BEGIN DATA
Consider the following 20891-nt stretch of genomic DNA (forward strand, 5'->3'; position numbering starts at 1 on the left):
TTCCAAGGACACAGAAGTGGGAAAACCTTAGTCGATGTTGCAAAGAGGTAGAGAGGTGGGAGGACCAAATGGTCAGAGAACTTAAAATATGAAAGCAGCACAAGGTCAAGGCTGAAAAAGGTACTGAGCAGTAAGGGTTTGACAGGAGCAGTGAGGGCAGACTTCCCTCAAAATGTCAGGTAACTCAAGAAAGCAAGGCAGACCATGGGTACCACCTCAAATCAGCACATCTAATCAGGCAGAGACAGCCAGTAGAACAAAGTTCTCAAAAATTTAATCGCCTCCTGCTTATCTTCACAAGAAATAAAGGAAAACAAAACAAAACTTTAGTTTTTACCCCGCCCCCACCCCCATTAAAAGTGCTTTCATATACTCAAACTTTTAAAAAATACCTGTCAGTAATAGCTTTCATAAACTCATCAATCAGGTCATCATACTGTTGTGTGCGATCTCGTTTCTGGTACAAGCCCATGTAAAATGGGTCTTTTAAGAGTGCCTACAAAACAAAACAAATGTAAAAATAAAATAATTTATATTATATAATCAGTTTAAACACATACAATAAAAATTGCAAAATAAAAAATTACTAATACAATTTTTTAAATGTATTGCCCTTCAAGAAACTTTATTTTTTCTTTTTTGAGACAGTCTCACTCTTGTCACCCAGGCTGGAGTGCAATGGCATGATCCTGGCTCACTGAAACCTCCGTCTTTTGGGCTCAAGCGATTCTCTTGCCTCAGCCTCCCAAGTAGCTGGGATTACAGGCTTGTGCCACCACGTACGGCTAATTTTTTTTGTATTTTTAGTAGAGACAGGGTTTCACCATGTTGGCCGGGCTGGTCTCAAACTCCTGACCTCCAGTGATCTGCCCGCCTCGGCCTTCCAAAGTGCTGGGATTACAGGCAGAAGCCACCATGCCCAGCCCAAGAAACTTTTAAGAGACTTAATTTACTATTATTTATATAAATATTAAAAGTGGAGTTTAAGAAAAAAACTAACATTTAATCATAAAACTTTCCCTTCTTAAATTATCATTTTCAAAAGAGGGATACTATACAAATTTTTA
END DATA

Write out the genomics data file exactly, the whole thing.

Consider the following 20891-nt stretch of genomic DNA (forward strand, 5'->3'; position numbering starts at 1 on the left):
TTCCAAGGACACAGAAGTGGGAAAACCTTAGTCGATGTTGCAAAGAGGTAGAGAGGTGGGAGGACCAAATGGTCAGAGAACTTAAAATATGAAAGCAGCACAAGGTCAAGGCTGAAAAAGGTACTGAGCAGTAAGGGTTTGACAGGAGCAGTGAGGGCAGACTTCCCTCAAAATGTCAGGTAACTCAAGAAAGCAAGGCAGACCATGGGTACCACCTCAAATCAGCACATCTAATCAGGCAGAGACAGCCAGTAGAACAAAGTTCTCAAAAATTTAATCGCCTCCTGCTTATCTTCACAAGAAATAAAGGAAAACAAAACAAAACTTTAGTTTTTACCCCGCCCCCACCCCCATTAAAAGTGCTTTCATATACTCAAACTTTTAAAAAATACCTGTCAGTAATAGCTTTCATAAACTCATCAATCAGGTCATCATACTGTTGTGTGCGATCTCGTTTCTGGTACAAGCCCATGTAAAATGGGTCTTTTAAGAGTGCCTACAAAACAAAACAAATGTAAAAATAAAATAATTTATATTATATAATCAGTTTAAACACATACAATAAAAATTGCAAAATAAAAAATTACTAATACAATTTTTTAAATGTATTGCCCTTCAAGAAACTTTATTTTTTCTTTTTTGAGACAGTCTCACTCTTGTCACCCAGGCTGGAGTGCAATGGCATGATCCTGGCTCACTGAAACCTCCGTCTTTTGGGCTCAAGCGATTCTCTTGCCTCAGCCTCCCAAGTAGCTGGGATTACAGGCTTGTGCCACCACGTACGGCTAATTTTTTTTGTATTTTTAGTAGAGACAGGGTTTCACCATGTTGGCCGGGCTGGTCTCAAACTCCTGACCTCCAGTGATCTGCCCGCCTCGGCCTTCCAAAGTGCTGGGATTACAGGCAGAAGCCACCATGCCCAGCCCAAGAAACTTTTAAGAGACTTAATTTACTATTATTTATATAAATATTAAAAGTGGAGTTTAAGAAAAAAACTAACATTTAATCATAAAACTTTCCCTTCTTAAATTATCATTTTCAAAAGAGGGATACTATACAAATTTTTA